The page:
Ahimsa, it’s a beautiful Sanskrit word that means to do no harm. It’s a principal component of the yoga practice. Many people, both yogis and non-yogis alike, subscribe to this observation and take the concept very seriously. They give up eating meat, becoming more conscious and aware of how they treat the world and others around them.
I challenge everyone to take ahimsa a step further and apply it to self-care. We often fall short of observing ahimsa when we address ourselves. Our words, phrases and actions can be harmful not just to others but to ourselves as well, and we need to remember that self-care is important if we also want to serve others.
The first step to self-care is language. What words are we using to describe ourselves and others? Are they helpful or harmful? I am removing these words, phrases and actions from my life starting now:
1. I can’t
It is powerful and crippling. It stops warriors dead in their tracks. “I can’t” essentially means I won’t even try. We need to at least try. We can’t move forward in our lives if we keep defeating ourselves with words like I can’t. We need to stop saying “I can’t” and start saying yes we can. Affirm the positive actions and words in your life and spend your energy concentrating on them.
This is yet another powerful word that creates shame and fear. No one is really stupid — not you, not anyone. When people make bad choice, a lot of times it is because they are unconscious and unaware — NOT because they are stupid. Raise your consciousness through yoga and meditation.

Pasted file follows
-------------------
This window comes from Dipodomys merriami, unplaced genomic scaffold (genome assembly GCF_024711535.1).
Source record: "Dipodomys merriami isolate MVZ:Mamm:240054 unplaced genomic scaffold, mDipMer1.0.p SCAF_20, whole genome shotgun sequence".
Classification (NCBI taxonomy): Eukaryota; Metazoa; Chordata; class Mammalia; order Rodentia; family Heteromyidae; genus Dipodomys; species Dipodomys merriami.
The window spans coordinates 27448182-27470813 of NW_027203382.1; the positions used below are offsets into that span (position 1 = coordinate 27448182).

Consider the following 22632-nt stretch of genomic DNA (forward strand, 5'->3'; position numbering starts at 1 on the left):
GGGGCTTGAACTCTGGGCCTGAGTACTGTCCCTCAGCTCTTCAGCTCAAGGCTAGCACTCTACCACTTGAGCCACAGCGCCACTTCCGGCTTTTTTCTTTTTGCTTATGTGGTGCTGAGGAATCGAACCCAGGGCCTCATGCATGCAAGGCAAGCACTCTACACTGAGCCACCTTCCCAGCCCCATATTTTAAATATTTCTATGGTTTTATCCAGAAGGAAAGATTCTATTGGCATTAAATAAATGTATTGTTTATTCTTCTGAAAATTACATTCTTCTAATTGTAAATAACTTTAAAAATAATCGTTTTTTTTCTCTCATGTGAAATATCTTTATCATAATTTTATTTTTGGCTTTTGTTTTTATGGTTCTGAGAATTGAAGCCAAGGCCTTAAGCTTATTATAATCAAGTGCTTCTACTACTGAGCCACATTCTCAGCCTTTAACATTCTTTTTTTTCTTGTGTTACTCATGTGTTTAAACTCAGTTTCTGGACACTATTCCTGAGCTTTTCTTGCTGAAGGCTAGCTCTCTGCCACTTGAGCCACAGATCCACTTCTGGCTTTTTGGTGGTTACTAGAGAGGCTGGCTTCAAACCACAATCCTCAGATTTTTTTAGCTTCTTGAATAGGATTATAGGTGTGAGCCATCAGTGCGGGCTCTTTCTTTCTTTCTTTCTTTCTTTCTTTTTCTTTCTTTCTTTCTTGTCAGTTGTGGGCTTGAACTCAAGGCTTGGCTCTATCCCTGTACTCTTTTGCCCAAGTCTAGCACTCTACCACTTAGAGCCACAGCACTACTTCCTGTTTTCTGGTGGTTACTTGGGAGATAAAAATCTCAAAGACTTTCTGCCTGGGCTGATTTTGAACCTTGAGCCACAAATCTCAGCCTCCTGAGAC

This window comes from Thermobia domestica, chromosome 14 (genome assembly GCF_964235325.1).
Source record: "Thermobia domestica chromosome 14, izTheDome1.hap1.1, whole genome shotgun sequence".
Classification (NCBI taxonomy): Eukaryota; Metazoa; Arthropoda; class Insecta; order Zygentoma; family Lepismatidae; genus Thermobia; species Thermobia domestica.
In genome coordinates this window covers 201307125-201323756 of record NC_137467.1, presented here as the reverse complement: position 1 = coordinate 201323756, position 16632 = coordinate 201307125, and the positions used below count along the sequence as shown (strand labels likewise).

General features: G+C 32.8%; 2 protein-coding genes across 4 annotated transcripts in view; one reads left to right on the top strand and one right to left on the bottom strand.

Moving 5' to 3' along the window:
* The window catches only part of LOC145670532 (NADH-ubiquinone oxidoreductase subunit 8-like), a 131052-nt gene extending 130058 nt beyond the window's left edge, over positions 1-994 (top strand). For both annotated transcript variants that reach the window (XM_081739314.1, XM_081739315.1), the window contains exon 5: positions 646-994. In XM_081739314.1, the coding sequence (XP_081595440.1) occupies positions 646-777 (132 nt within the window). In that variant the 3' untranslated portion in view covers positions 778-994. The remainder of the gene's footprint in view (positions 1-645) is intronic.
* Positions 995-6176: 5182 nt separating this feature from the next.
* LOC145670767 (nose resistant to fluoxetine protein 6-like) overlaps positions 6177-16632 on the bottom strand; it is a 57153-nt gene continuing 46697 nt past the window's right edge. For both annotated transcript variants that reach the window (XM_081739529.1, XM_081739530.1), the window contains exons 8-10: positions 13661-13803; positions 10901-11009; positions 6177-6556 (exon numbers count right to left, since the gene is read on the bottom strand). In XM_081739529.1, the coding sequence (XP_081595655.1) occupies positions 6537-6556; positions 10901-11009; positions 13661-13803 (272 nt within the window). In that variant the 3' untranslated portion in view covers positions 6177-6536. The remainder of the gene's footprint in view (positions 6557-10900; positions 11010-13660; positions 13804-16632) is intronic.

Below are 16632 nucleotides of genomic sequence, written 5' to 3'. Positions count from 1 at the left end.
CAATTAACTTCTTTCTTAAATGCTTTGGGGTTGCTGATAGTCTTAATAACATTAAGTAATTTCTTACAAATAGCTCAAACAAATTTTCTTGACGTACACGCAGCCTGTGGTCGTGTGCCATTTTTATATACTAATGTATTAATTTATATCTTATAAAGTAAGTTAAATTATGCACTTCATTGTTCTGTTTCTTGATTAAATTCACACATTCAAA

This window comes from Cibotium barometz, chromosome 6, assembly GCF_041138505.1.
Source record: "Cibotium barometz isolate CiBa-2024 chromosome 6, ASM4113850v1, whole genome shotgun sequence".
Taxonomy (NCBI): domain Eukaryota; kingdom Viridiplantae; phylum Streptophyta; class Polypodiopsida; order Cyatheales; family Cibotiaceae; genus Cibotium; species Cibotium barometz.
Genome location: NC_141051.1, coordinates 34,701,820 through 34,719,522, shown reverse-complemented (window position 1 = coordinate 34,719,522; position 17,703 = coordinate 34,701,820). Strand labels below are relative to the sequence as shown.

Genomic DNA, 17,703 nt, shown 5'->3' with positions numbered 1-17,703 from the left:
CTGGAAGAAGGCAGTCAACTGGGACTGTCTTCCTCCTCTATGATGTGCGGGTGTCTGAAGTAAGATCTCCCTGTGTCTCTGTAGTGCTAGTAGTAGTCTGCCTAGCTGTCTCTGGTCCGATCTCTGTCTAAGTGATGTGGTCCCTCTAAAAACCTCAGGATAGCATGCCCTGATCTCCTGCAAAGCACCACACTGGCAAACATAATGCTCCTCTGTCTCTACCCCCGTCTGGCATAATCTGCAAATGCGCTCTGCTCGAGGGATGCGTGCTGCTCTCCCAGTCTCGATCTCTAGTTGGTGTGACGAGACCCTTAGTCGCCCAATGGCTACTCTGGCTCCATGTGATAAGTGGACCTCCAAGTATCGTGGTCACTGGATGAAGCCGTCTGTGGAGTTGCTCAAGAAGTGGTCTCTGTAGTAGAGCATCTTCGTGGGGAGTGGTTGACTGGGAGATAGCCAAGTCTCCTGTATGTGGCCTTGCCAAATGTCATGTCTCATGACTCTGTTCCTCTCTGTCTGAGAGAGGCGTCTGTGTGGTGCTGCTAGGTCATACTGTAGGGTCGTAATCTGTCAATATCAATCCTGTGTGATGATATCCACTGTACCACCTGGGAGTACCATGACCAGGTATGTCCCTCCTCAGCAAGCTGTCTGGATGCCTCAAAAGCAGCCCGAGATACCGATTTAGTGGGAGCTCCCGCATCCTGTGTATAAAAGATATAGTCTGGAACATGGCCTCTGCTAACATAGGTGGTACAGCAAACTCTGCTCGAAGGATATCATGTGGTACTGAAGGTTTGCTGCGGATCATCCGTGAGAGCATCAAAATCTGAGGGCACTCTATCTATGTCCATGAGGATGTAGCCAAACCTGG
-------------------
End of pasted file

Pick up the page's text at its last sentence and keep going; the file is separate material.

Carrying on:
It’s a hateful word. It’s often used as a slur to put people down and we also often use it to describe ourselves. We all know that being overweight is not beneficial to anyone's health. and that it significantly increases the risks of disease — we all know this. But calling people fat doesn’t change who they are, and it takes the focus away from what positive things they have to offer the world.
4. Brutal Honesty
"Brutal honesty is not honest, it is just brutal." I am not sure who said this, but it is true. In my opinion, to brutalize someone in the name of honesty is just wrong. True honesty from a friend or colleague is empathic and compassionate. It creates a relationship of trust between two parties and is designed to help someone.
Brutal honesty is not an effective way to vent, show anger or disapproval of someone. It only creates hurt feelings and people rarely take the advice if it is offered by way of "brutal honesty." Brutality does not fit with the yogic principle of ahimsa because it does not cultivate positive actions.
Ahimsa means more than just non-violence. It means compassion, conscious awareness, and self-care. The words we use, the language we speak, and actions we take directly affect our lives and the people around us. By observing Ahimsa everyday and choosing our words and actions more carefully, we can make the world a more compassionate and inclusive place to live in.